With lockdown causing a rise in the release of films direct to the consumer through streaming services, many have been asking whether this will signal the ‘death’ of the cinema as we know it.
This is yet to be seen and hard to predict how the economic side of cinema will shift in these “unprecedented” times. However interest in cinemas has steadily built over the last few decades and prior to lockdown, 2018 saw the highest number of admissions since 1970 with 2019 figures only decreasing by 0.5%.
It is therefore no surprise that research shows that cinema is the 3rd most missed out of home activity (after seeing family or friends, and eating out) (BFI Survey) , as well as coming second behind beauty therapy as the most missed and wanted treatment (BFI Survey).
But how will cinema carry on this success in a post-COVID19 world?
Cinemas have always been the first place to watch the latest films, however the option to go direct-to-consumer means that production companies are allowing audiences a huge opportunity to decide whether the cost is ‘worth it’, which is not an option at the cinema.
For example, best-picture-winning Parasite is available now to rent on Amazon Prime for only £3.49, and with it carries huge PR kudos, accolades and awards, as well as a hefty 8.6 rating on IMDB and 99% on Rotten Tomatoes. While this example already had a theatrical run that was extended following its Oscars successes, what would not have been a competitor in the cinema suddenly becomes a competitor in the streaming world.
Now looking at one of the latest releases that skipped cinemas during lockdown to be offered directly to consumers, ‘Irresistible’, despite carrying some star power with Steve Carrell and Rose Byrne, only manages a rating of 6.3 on IMDB and 40% on Rotten Tomatoes. Regardless of these lower scores, it still comes at a fairly steep streaming price of £13.99.
When looking at the hefty cost to rent this film directly to their smart TV or streaming service, the audience will instantly throw it into the ring with the 6,237 films, TV shows and documentaries on Netflix, not to mention everything else on their multiple subscription services AND the opportunity to rent hugely well-regarded films such as Parasite at a much lower cost. I know what I would do in that situation.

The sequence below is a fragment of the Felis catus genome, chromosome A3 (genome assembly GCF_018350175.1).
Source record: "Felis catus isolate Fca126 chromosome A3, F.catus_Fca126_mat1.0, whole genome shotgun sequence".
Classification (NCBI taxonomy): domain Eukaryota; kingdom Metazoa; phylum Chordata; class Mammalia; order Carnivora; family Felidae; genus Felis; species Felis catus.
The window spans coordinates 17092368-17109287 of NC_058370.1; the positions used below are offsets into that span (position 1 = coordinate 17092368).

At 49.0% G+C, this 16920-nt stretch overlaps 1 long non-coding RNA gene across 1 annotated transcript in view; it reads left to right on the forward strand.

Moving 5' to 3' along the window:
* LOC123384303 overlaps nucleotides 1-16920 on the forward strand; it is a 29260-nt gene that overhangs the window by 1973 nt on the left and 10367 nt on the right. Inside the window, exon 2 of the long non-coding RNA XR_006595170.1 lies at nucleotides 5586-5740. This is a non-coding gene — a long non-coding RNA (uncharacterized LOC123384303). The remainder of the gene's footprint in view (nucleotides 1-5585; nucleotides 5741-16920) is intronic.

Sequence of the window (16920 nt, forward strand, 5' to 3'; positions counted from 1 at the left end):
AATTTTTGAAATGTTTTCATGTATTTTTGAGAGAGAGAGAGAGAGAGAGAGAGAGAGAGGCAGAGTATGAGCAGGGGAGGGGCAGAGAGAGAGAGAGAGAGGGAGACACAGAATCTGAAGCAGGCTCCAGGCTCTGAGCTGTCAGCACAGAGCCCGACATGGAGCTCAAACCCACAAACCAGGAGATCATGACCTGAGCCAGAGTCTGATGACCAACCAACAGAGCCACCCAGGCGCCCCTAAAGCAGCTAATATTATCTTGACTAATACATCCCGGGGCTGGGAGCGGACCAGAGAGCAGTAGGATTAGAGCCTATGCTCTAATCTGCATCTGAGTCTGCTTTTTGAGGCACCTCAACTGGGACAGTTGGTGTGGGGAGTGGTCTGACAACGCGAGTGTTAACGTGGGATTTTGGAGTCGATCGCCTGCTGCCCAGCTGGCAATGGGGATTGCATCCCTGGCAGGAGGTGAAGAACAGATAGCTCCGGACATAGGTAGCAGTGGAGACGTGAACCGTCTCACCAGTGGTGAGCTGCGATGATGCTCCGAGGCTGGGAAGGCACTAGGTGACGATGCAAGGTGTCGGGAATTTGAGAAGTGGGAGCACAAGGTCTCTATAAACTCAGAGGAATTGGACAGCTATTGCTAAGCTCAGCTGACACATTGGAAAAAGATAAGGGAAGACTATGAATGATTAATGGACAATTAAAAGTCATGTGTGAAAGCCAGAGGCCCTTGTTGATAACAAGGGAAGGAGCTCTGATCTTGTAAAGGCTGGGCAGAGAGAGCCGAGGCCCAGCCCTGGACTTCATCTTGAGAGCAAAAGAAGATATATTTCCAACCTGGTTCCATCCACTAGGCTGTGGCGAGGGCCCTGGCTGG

So while this evidences why films should continue being released in the cinemas first, there are further signs that cinema could come back stronger than ever post-lockdown:
1. Staying connected
If lockdown has shown us anything, it is that we as humans need to feel connected, whether that is to each other or to something bigger than us happening in the outside world. It’s the reason why live sporting and real-world events still achieve such consistently high viewing and attendance figures – we cannot resist the feeling of being ‘in-the-know’ and part of the zeitgeist.
This extends to cinemas and film releases. Every Oscar season, we cannot wait to get in on the action and make sure that we have seen the front-runners and the hopefuls for critical acclaim. But most importantly, we cannot wait to see them FIRST and this will not change post-lockdown. We will still want to feel like we are part of the conversation and increasingly so as our lives move more and more online.
2. Scarcity value
The natural scarcity that is going to be created in our cinemas as a result of social distancing measures (for example, it’s highly likely that half of the seats in a cinema will be out of action for the foreseeable future) will be a powerful catalyst when combined with cinemas pushing online booking for a lot of their audiences.
You would normally only see sell-out auditoriums in the opening weekends and early releases of big blockbusters & Hollywood hits. Yet what we might see now is that without the same number of seats, audiences will feel like they’re ‘missing out’ even more so with screenings selling out even faster.
Therefore, while there will be lower audience numbers due to safety precautions, there is every possibility that we might see more protracted viewing figures, as audiences are forced to book further in advance and the ‘sell-out’ audiences become spread out.
Furthermore, if those less anxious, frequent cinema goers have a positive experience on their first visit back to the cinema, then it is likely that going to the cinema will become a major allowed activity for them under lockdown rules. Through our understanding of behaviour and social norms, this in turn will then help to get the broader, less frequent cinema goers to the big screen.
3. Keeping it local
One final point which I think should not be underestimated in the wake of CV19 lockdown is the fact that most of us have a local cinema. With 840 cinemas across the UK, they constitute readily available and mainly affordable entertainment that in the most part, you do not need to use public transport to access.
Local is where we feel safe, and the closer to home we are, the less we will feel the anxiety posed by post-CV19 lockdown – something that I feel that cinemas can leverage if done the right way.
On top of all this, after months of families having to get creative to keep their kids entertained, the cinema provides readily available entertainment for all the family, and for those without kids it’s often cheaper than a session at the pub and healthier than a meal out – depending on how much popcorn is involved…
So we will wait and see how the landscape of the cinema pans out over the next few weeks, however there is evidence to show that cinemas will bounce back stronger with audiences flocking back to the supersized screen!